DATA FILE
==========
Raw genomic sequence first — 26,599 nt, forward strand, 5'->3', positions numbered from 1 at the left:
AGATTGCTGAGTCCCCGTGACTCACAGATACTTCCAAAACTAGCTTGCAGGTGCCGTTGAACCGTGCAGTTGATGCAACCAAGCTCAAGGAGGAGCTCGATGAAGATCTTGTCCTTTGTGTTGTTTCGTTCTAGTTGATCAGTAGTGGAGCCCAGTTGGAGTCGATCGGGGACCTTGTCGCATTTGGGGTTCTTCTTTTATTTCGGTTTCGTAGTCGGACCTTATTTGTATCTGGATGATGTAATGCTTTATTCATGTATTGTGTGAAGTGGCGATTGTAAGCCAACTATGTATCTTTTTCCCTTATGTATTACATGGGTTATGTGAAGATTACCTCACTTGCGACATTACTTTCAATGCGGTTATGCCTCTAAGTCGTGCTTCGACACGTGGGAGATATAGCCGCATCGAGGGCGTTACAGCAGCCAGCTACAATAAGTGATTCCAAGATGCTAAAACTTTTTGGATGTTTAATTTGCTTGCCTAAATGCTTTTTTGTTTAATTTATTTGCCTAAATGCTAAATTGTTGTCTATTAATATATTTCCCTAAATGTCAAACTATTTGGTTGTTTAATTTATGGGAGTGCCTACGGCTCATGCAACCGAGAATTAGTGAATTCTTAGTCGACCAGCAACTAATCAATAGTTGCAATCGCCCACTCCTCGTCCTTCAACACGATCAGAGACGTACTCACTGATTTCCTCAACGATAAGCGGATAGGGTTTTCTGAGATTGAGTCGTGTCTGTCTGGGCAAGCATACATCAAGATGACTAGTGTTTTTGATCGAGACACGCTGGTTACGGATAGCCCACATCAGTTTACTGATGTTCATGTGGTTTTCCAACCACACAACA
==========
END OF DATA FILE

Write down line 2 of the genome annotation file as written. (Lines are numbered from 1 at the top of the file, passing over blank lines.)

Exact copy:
AGATTGCTGAGTCCCCGTGACTCACAGATACTTCCAAAACTAGCTTGCAGGTGCCGTTGAACCGTGCAGTTGATGCAACCAAGCTCAAGGAGGAGCTCGATGAAGATCTTGTCCTTTGTGTTGTTTCGTTCTAGTTGATCAGTAGTGGAGCCCAGTTGGAGTCGATCGGGGACCTTGTCGCATTTGGGGTTCTTCTTTTATTTCGGTTTCGTAGTCGGACCTTATTTGTATCTGGATGATGTAATGCTTTATTCATGTATTGTGTGAAGTGGCGATTGTAAGCCAACTATGTATCTTTTTCCCTTATGTATTACATGGGTTATGTGAAGATTACCTCACTTGCGACATTACTTTCAATGCGGTTATGCCTCTAAGTCGTGCTTCGACACGTGGGAGATATAGCCGCATCGAGGGCGTTACAGCAGCCAGCTACAATAAGTGATTCCAAGATGCTAAAACTTTTTGGATGTTTAATTTGCTTGCCTAAATGCTTTTTTGTTTAATTTATTTGCCTAAATGCTAAATTGTTGTCTATTAATATATTTCCCTAAATGTCAAACTATTTGGTTGTTTAATTTATGGGAGTGCCTACGGCTCATGCAACCGAGAATTAGTGAATTCTTAGTCGACCAGCAACTAATCAATAGTTGCAATCGCCCACTCCTCGTCCTTCAACACGATCAGAGACGTACTCACTGATTTCCTCAACGATAAGCGGATAGGGTTTTCTGAGATTGAGTCGTGTCTGTCTGGGCAAGCATACATCAAGATGACTAGTGTTTTTGATCGAGACACGCTGGTTACGGATAGCCCACATCAGTTTACTGATGTTCATGTGGTTTTCCAACCACACAACA